48th Council District Candidate Interview: Steve Saperstein


Editor’s Note: This is the second of two profiles/interviews of the two candidates running for the 48th City Council District.

Republican candidate Steve Saperstein seeks to unseat Councilmember Chaim Deutsch (D-Brighton Beach, Manhattan Beach, Marine Park, Midwood, Sheepshead Bay) as representative of southern Brooklyn’s 48th Council District this coming November 7. The native Sheepshead Bay and Brighton Beach resident also works as a special education teacher, and cites stronger public schools and parks as among the primary factors motivating his campaign.

We spoke with Saperstein on why he’s running, what’s next if he’s elected, and why residents should vote for him. Do his goals match yours? Let us know in the comments! (This interview has been edited for length and clarity.)

Kings County Politics: Why do you want to continue to serve as councilmember of the 48th District?

Saperstein: The birth of my daughter got me thinking, “What kind of Brooklyn and NYC will she grow up in?” It’s scary. Right now, I’m concerned about the status quo. I feel the current councilman is not addressing concerns of community, particularly strong schools, the homeless situation, and the accessibility/transportation issue. I believe the de Blasio/Deutsch agenda is killing my neighborhood.

Steve Saperstein with constituents. Photo contributed from the Saperstein campaign.

KCP: What do you believe are the most important issues in this district to address? Why?

Saperstein: One, we want strong schools. I’m a teacher and realize the importance of investing in education and making sure we have quality schools in our district. I think it’s crazy that if you live in Manhattan Beach, there’s no guarantee that you can send your child to that elementary school. I feel we can improve funding to these schools for technology initiatives. There are federal grants we can apply for and working with. I’m a special ed teacher but also have administrative license, so I know how to work with administrators and parents. Education will be my biggest impact/focus. Children are our future. One of the City Council committees I’d like to be on is the Education Committee. I’d like to look at school zoning and why certain schools are not rated 10. All schools should be as good as the best ones.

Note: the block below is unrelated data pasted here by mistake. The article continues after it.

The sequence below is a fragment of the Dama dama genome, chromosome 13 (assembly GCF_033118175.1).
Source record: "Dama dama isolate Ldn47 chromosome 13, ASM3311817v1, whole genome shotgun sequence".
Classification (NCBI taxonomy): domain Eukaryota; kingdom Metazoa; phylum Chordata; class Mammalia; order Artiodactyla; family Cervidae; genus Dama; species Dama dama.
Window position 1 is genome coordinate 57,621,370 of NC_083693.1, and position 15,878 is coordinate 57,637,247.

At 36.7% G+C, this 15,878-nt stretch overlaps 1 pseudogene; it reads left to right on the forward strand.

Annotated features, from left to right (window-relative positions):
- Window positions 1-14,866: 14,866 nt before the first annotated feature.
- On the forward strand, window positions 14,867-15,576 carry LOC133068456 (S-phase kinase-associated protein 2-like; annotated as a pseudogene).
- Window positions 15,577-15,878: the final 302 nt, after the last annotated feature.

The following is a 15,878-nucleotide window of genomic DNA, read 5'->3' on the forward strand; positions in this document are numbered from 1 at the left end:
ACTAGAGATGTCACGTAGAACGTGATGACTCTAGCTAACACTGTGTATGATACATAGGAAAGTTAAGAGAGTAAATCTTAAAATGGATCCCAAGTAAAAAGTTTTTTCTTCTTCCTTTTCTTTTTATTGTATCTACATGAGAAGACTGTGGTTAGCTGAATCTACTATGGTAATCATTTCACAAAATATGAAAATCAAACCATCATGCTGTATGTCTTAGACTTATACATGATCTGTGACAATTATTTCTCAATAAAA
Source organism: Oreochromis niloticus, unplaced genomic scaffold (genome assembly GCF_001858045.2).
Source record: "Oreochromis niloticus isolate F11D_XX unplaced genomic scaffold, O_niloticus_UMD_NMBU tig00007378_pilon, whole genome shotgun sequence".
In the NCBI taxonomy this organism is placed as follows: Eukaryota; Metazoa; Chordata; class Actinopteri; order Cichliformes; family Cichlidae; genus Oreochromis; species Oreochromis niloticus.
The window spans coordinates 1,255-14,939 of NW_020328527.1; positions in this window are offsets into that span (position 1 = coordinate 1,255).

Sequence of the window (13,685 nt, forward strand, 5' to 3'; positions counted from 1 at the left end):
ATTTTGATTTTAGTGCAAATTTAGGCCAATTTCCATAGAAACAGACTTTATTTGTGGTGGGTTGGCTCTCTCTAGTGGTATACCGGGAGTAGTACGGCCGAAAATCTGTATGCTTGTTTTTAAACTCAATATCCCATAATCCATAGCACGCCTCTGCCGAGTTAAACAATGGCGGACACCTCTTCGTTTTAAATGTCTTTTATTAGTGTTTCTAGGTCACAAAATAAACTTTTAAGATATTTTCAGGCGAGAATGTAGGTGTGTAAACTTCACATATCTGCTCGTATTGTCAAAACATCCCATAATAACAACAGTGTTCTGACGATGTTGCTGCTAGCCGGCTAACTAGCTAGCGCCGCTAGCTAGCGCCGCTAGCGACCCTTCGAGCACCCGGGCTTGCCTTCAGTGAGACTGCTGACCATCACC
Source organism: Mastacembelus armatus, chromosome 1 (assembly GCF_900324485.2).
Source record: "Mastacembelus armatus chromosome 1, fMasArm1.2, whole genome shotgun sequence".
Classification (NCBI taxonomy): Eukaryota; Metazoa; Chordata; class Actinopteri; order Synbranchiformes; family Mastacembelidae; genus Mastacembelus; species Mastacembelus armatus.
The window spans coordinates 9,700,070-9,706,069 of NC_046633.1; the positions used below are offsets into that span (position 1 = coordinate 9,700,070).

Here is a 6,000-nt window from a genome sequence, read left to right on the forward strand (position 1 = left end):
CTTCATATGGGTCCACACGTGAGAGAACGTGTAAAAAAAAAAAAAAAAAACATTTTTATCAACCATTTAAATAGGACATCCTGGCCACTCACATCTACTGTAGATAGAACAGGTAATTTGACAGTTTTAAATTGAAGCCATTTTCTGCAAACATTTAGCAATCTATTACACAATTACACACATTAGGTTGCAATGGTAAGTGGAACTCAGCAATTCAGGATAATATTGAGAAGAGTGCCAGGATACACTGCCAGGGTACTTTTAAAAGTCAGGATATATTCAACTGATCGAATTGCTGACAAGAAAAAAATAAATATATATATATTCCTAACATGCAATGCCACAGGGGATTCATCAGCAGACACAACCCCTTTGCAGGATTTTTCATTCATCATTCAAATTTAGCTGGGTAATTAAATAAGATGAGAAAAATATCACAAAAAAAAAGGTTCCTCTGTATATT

Secondly, seniors. We are a Naturally Occurring Retirement Community (NORC) and have to make sure they can afford to live here with their families. Many are renters. There are many unscrupulous landlords taking advantage of elderly people. I knock on doors in Brighton Beach and hear horror stories.

Also, homelessness impacts the community psychologically. There’s even a Facebook  group called “Save Homecrest Playground” and there was a complaint about vagrants under the highway. This was 14 weeks ago, the councilmember responded he’ll let people know, but then nothing happened. It’s laughable to me that he put out in his mailer that he has innovative policies. There’s nothing innovative about letting people sleep on the streets in this weather and embarrass themselves. It just goes to the overall failed policies of Deutsch and de Blasio. We need to get these people what they need. I’m working with Republican mayoral candidate Nicole Malliotakis and her plan to get people on the right track.

Also, the opioid epidemic is causing families to lose their children. When you drop out of school, there’s no options and you turn to drugs.

KCP: What are you most proud of in your work?

Saperstein: It’s that one-on-one impact. I work with special needs populations who are outsiders, making sure that they, under the law, have access to curriculum, and advocating for them while making sure they can advocate for themselves. Just like a city councilman needs to do, being an advocate for their community. I’ll have an open office.

KCP: What are your thoughts on property taxes?

Saperstein: Why do people here pay more than in Park Slope? We need a different system that determines tax. We shouldn’t have to pay more than the mayor pays. Lots of middle class families are getting priced out.

KCP: What are your thoughts on party boats in Sheepshead Bay?

Saperstein: They swept it under the rug and claimed boats would be eliminated, but there were no specifics. I bet there will still be party boats come April, the same status quo. The only reason why Councilmember Deutsch decided to do something is because of the viral video. This issue isn’t a new issue; it’s been going on for many years. I get why he did it, but that’s classic politicians promising things. I feel like I’m someone who attended local schools here and understand the need of the people here and care about the entire district, not just specific issues.

Steve Saperstein with an elderly constituent. Photo from the Saperstein campaign.

KCP: How about Sandy recovery funding?